Edited by Alyssa Dinega Gillespie

Since his death in 1837, Alexander Pushkin—often called the “father of Russian literature”—has become a timeless embodiment of Russian national identity, adopted for diverse ideological purposes and reinvented anew as a cultural icon in each historical era (tsarist, Soviet, and post-Soviet). His elevation to mythic status, however, has led to the celebration of some of his writings and the shunning of others. Throughout the history of Pushkin studies, certain topics, texts, and interpretations have remained officially off-limits in Russia—taboos as prevalent in today’s Russia as ever before.
    The essays in this bold and authoritative volume use new approaches, overlooked archival materials, and fresh interpretations to investigate aspects of Pushkin’s biography and artistic legacy that have previously been suppressed or neglected. Taken together, the contributors strive to create a more fully realized Pushkin and demonstrate how potent a challenge the unofficial, taboo, alternative Pushkin has proven to be across the centuries for the Russian literary and political establishments.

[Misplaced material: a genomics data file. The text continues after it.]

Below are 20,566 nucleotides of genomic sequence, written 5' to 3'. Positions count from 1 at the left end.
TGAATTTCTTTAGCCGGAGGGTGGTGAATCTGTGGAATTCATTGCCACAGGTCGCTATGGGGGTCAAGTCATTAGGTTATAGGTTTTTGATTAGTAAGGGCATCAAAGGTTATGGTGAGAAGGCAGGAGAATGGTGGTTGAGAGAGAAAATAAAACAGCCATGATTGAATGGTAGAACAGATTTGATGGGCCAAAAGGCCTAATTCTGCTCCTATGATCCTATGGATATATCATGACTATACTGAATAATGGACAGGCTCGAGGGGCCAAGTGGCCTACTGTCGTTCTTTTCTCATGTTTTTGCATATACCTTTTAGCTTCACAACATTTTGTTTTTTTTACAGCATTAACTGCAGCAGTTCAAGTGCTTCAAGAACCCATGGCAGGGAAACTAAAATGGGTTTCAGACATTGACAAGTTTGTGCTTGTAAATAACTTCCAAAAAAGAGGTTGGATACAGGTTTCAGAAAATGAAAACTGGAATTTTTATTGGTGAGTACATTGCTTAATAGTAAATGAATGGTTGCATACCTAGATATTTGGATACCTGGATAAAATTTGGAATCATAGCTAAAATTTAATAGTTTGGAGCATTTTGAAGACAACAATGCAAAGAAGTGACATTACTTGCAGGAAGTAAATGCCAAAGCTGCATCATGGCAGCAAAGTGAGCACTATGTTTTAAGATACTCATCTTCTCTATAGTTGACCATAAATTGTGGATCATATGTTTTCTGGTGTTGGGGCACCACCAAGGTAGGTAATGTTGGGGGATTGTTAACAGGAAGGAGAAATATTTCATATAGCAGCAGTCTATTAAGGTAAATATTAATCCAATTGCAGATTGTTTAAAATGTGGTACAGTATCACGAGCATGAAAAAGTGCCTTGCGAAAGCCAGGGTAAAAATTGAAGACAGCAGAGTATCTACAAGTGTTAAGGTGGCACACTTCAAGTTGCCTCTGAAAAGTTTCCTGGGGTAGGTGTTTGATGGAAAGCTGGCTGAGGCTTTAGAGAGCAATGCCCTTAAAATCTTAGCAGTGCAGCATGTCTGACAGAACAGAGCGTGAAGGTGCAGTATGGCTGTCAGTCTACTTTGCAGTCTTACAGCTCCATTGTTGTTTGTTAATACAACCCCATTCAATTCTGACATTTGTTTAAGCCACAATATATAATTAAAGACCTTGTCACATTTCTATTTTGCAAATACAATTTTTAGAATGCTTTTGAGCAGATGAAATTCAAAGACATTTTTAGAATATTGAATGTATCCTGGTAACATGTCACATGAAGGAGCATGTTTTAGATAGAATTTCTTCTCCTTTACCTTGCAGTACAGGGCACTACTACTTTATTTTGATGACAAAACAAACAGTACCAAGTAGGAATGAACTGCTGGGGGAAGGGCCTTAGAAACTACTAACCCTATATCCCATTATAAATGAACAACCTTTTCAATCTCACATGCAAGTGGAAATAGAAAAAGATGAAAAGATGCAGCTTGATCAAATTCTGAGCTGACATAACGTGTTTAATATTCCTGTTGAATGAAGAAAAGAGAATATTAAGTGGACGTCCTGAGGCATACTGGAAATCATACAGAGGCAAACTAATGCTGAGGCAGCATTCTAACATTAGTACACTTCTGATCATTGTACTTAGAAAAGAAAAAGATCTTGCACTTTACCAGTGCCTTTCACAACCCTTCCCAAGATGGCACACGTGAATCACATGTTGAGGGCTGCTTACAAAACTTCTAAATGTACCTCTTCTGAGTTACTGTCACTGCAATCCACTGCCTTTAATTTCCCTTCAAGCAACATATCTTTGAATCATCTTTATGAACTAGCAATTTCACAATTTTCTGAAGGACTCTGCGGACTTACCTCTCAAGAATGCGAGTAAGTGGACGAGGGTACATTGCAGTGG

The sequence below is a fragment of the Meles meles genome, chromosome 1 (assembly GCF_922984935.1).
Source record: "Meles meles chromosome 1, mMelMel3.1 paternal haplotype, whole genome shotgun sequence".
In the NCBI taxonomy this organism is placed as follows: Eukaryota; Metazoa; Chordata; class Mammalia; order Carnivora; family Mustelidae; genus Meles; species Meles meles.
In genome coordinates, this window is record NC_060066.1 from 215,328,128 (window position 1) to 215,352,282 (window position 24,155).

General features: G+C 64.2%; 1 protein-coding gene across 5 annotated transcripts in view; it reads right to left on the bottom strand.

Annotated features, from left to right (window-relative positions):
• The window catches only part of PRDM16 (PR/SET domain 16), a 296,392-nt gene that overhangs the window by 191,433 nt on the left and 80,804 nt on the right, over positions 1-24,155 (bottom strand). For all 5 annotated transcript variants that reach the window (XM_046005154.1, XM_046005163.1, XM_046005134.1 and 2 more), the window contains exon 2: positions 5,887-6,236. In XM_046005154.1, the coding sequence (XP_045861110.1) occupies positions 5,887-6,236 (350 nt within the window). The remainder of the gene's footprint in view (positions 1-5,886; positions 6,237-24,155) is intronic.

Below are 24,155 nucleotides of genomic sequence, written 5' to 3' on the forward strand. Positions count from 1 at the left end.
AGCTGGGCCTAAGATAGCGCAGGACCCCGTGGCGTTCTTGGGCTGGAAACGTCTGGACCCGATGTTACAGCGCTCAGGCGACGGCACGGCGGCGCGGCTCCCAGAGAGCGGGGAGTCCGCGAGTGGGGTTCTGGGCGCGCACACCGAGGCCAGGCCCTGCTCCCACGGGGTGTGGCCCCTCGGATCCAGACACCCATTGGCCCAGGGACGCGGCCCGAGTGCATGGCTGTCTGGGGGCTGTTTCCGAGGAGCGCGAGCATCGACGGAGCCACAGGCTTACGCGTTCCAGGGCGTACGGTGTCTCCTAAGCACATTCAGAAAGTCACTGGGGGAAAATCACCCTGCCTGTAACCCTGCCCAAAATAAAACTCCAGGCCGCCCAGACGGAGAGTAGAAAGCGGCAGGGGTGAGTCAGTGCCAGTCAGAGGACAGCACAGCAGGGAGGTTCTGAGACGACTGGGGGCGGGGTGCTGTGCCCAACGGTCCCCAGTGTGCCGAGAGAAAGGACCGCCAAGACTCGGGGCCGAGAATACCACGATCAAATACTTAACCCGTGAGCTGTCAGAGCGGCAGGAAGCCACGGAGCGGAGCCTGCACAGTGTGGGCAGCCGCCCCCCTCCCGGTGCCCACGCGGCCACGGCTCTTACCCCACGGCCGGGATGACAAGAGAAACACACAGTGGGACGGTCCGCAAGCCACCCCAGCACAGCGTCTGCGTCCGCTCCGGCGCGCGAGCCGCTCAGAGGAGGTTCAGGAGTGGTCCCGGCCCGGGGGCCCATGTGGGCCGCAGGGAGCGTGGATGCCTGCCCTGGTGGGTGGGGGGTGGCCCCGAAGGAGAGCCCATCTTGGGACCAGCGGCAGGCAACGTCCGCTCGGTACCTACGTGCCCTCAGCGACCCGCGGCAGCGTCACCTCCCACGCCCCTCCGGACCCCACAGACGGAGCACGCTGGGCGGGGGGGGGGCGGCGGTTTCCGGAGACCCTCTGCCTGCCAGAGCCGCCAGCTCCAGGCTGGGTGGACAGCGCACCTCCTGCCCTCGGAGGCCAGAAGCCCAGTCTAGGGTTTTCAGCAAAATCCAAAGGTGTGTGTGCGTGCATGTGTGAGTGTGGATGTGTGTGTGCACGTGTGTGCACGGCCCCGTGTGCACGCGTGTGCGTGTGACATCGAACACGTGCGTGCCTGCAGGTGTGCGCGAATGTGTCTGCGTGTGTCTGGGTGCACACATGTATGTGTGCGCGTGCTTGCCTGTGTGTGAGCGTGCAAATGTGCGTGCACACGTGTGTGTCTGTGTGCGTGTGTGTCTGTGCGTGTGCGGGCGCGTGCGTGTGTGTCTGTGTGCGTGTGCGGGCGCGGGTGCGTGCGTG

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The Time of the Goats

Luan Starova; Translated by Christina E. Kramer

It’s the late 1940s in Skopje, Yugoslavia, in the critical year leading to Tito’s break with Stalin. Pushed to leave mountain villages to become the new proletariat in urban factories, a flood of peasants crowds into Skopje—and with them, all of their goats. Suffering from hunger, Skopje’s citizens welcome the newcomers. But municipal leaders are faced with a dilemma when the central government issues an order calling for the slaughter of the country’s goat population. With food so scarce, will they hide the outlawed animals? Or will they comply with the edict and endure the bite of hunger?
    The Time of the Goats is the second novel in Luan Starova’s acclaimed multivolume Balkan saga. It follows the main characters from My Father’s Books and the tragicomic events of their lives in Skopje as the narrator’s intellectual father and the head goatherd become friends. As local officials clumsily carry out absurd policies, Starova conveys the bonds of understanding and mutual support that form in Skopje’s poorest neighborhoods. At once historical and allegorical, folkloric and fantastic, The Time of the Goats draws lyrically on Starova’s own childhood.